What Happens When You Open an Email Containing Malware

It’s a shame that people like this can’t channel their skills into something worthwhile, instead of screwing up other people’s PC’s.

A friend called me on Saturday morning because his PC had caught a Virus. Could I help him sort it out, he wanted to know.

The steps we went through

We met up just after lunch and I switched on his PC to be met by a typical warning sign in big red letters, telling me that his PC was infected and we had to download a specialist anti-spyware application.

No surprise there.

Then one of those Windows nag balloons opened up at the bottom right of his screen. It told me that Windows had discovered the PC was infected with the Worm.Win32.Netsky virus and it was going to download and install the latest anti-spyware application to clean it.

It was very well done, that one. Made me read it a second time. But, of course, Windows doesn’t have its own anti-spyware application.

Then a warning popped up telling me that the Windows Firewall had been disabled. That was a genuine warning – it had been.

So I tried to switch it back on and got a message telling me the application had been infected and, therefore, disabled.

It got worse. I tried to access the Internet so I could install Malwarebytes – no luck. All network connections had been disabled.

So I ran a full scan of his PC with his antivirus application. It ran at roughly half the speed it normally does and found nothing.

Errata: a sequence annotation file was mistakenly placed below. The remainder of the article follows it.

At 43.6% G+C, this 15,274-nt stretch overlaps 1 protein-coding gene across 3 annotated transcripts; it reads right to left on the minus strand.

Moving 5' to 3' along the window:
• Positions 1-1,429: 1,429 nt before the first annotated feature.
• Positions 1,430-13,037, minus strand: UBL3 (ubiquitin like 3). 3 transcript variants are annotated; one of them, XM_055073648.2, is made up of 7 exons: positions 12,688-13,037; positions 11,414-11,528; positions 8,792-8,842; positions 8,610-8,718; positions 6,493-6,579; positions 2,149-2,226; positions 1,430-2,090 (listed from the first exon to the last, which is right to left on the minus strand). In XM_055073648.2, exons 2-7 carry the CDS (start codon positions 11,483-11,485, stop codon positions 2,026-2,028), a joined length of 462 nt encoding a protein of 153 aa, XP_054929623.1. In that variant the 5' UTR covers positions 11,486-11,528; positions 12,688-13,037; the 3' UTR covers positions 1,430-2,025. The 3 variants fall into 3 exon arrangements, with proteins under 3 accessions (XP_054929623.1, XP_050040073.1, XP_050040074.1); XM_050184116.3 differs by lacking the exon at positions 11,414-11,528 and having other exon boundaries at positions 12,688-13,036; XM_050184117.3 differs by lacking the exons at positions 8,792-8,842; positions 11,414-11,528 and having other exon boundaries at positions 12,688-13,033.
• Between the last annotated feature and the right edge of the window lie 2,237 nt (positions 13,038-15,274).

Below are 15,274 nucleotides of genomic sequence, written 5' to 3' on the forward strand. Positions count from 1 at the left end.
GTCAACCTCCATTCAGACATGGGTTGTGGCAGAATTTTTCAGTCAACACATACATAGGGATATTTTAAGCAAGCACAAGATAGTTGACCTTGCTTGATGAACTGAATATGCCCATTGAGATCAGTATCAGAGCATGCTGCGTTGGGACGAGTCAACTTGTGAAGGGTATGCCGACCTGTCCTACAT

Next I decided to grab the Malwarebytes set-up file off my PC and install it on Robert’s PC from a USB Memory stick.

No luck there, either. A message popped up telling me I had to format the disk (which was rubbish because I’d been using it for months) and, when I tried to format it, I got the application disabled message again.

My next thought was to get Malwarebytes onto his PC via Bluetooth – no luck there either.

So I went online with my PC and looked up the Worm.Win32.Netsky virus and pulled up an article on how to remove it manually.

Only to discover that there were no relevant files on Robert’s PC.

It wasn’t Worm.Win32.Netsky at all, the hacker had sent us on a wild goose chase.

So the only thing left was to get the data off the PC, reformat the disk and reinstall Windows. A pain in the butt but it worked.

As much as I hate these people (and I do), I have to respect the thoroughness of the job they did. But what a shame they couldn’t channel their skills into something worthwhile.

Lessons Learned

In case you’re interested, Robert’s PC was infected by one of those UPS delivery status emails that have been floating around for a while.

He’d recently ordered some stuff from the UK and was expecting delivery, so when he saw the UPS email he opened it.

And got zapped.

Moral of the story:

  1. Install one of the top Internet Security applications (not just anti-virus)
  2. Install Malwarebytes (that’s a brilliant application for cleaning out malware)
  3. If you’re going to open an email from someone you’ve not corresponded with before, check the email headers
  4. Make sure the ‘From’ and ‘Reply to’ email addresses look genuine when compared with the ‘From’ display name

Stay safe!

Martin Malden

Martin Malden
Owner – WealthyDragon